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New strain of SARS-COV-2 identified in England associated with mutations in spike protein– called N501Y or ‘VUI – 202012/01’– that may evade vaccines.


Public Health England (PHE) announced, on December 14, 2020, the isolation of a new strain of SARS-COV-2 (the virus that causes COVID-19) found in over a thousand cases in southern England. The strain actually has about 17 mutations, mainly in the spike protein. There is no indication as yet whether this new strain affects contagiousness, disease severity, or other factors in the illness. There is also no sign that the mutations will affect the ability of vaccines (which use the spike protein to key the immune system in to resistance to infection) to provide immunity to COVID-19.

The new strain, named ‘VUI-202012/01’ or N501Y, was detected in areas where there is a high incidence of novel coronavirus infection, particularly the Kent area. PHE stated that the best way to protect against the new strain is to use the old methods: wear a mask whenever around others, wash hands frequently, and try to stay at least six feet away from others (those not in your “pod”)– the same methods that prevent all infections.

New mutations and new strains of SARS-COV-2 appear all the time, sometimes even in the same person if the infection is prolonged. Transmission of the virus from person to person can be tracked by gene sequencing of each infection. Closely related strains are likely to be transmitted to sequentially infected people, allowing contact tracers to find links in transmission that may be missed if attempts at interviewing infected people fail.

Unfortunately, genetic sequencing has not been done frequently enough in the US, although in England and other countries sequencing is done more often. Repeated sequencing is relatively easy to do and not too expensive with modern sequencing machines. The only impediment to frequent sequencing is the will of those who conduct the swabbing of infected patients. Thousands upon thousands of sequences have already been run in many countries, revealing chains of transmission otherwise not found.

For example, genetic sequencing allowed scientists to infer contacts between infected people in the White House outbreaks– where contact tracing was not done thoroughly if at all. Sequencing has shown that the public events at the White House related to the nomination of the newest Supreme Court Justice were likely to have been “super-spreader” events at which dozens of White House employees and members of Congress were infected.

Details on the new strain of coronavirus were given in a document from the COVID-29 Genetics Consortium UK (COG-UK) published on December 14, 2020. They state that about 4000 mutations have already been identified in the spike protein, which is the most significant part of the virus genome for human infections.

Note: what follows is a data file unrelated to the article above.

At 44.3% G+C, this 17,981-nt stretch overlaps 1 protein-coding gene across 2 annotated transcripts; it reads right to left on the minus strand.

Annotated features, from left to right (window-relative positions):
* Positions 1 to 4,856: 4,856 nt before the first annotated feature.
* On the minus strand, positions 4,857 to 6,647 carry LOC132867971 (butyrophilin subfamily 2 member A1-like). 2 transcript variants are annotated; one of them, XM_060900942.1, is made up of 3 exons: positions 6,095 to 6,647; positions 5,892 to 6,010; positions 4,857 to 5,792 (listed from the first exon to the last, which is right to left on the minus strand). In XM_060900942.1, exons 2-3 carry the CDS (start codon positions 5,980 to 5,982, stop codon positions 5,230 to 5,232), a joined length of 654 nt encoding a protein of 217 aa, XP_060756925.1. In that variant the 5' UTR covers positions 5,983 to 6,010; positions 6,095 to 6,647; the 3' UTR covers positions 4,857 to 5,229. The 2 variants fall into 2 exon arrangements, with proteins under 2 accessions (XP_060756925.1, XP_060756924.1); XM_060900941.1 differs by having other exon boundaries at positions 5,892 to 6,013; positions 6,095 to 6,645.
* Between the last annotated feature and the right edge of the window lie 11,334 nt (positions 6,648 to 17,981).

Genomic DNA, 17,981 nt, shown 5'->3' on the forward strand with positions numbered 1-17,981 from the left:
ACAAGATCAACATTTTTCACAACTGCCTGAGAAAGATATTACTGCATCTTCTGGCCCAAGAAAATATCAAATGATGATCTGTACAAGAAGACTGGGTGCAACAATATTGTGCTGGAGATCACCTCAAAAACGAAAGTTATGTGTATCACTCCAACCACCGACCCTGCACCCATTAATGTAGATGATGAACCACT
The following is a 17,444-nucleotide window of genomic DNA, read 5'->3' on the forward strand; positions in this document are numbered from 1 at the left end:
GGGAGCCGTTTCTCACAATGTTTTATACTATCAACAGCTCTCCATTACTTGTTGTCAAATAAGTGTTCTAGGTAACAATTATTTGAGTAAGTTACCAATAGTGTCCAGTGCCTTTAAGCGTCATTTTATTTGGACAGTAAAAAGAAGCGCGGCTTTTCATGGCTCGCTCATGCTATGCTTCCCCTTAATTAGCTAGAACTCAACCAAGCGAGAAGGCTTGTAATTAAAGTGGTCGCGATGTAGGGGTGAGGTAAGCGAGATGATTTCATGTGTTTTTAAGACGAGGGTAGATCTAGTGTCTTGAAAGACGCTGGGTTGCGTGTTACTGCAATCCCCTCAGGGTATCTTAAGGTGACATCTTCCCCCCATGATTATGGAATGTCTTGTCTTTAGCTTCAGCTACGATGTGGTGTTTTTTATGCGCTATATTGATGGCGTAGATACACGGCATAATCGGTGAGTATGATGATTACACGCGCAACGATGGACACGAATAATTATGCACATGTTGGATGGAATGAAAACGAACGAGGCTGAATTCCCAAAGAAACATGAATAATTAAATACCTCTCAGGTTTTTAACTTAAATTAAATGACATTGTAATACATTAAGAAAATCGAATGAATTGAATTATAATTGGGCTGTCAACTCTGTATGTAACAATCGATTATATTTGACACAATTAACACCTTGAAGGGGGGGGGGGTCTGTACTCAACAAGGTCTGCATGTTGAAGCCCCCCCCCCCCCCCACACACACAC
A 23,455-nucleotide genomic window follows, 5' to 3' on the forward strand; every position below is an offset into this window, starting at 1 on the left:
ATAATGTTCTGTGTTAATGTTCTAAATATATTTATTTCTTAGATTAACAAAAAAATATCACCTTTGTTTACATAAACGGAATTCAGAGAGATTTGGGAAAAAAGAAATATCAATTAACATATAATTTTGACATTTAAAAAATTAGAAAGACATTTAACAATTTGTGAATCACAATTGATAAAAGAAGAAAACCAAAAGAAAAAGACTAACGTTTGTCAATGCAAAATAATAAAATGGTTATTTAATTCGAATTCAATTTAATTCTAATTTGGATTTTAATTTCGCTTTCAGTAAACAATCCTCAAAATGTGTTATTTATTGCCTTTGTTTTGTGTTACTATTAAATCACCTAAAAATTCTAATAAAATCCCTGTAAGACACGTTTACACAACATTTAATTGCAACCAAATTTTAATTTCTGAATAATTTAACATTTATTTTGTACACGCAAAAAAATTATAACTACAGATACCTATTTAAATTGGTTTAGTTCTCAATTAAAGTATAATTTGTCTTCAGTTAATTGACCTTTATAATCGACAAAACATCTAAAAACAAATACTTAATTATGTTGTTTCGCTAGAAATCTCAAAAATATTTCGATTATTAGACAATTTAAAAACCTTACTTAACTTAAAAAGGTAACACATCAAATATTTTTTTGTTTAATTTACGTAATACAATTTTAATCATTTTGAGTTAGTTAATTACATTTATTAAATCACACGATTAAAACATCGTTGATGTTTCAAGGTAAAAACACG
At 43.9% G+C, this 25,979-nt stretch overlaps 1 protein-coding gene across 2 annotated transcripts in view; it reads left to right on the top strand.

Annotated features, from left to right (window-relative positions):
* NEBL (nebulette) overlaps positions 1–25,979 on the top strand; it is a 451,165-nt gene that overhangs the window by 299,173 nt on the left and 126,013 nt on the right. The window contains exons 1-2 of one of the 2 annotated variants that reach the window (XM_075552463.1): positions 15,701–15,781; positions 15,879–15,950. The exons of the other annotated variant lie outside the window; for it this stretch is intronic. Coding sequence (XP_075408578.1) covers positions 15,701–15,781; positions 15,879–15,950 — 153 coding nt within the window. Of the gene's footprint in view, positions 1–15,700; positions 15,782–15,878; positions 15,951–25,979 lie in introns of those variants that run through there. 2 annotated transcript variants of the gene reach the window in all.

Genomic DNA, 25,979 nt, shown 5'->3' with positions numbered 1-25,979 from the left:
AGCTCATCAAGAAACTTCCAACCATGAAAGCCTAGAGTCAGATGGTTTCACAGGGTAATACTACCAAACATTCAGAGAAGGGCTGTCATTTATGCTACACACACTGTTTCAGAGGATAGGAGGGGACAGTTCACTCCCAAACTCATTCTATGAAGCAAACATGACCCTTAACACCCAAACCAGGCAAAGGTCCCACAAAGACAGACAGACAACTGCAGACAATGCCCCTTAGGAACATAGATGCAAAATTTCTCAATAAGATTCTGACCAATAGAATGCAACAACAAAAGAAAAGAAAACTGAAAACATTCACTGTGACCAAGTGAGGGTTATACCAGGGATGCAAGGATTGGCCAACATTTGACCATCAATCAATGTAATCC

Reuters reported on the new strain’s revelation on December 15. The Washington Post also reported on the new strain on December 15. The Post included a statement from Jeremy Farrar, the head of the Wellcome Trust (a biomedical research foundation):

“The pressure on the virus to evolve is increased by the fact that so many millions of people have now been infected. Most of the mutations will not be significant or cause for concern, but some may give the virus an evolutionary advantage, which may lead to higher transmission or mean it is more harmful,” Farrar said.

Reports published on MedRxiv included this one on December 11, which stated that a mutation was discovered in an immunocompromised patient who eventually died of COVID-19. Repeated virus isolations showed no significant changes over 65 days, until the patient was given a transfusion of convalescent plasma. At that time, mutations called “Spike mutations D796H and �H69/�V70” appeared, waned, then reappeared after another infusion of convascelent plasma. The plasma infusions appeared to cause strong selection pressure for the virus population to produce antibody-resistant mutations.

Another paper on BioRxiv from December 15 reported that “immune selection pressure” appears to be causing mutations changing the spike protein to forms that are more infectious. These revelations show that the novel coronavirus continues to mutate, especially with the massive increase in human infections, and may eventually evade our ability to provide immunity through vaccination.

This is a frightening possibility: that massive numbers of infected people may cause a moving target of virus to evolve that we are unable to suppress, even with vaccines. New vaccines may be needed on a yearly basis to gain control over the novel coronavirus.

(photo: sars-cov-2 virions by electron microscopy from National Institute for Allergy and Infectious Diseases)

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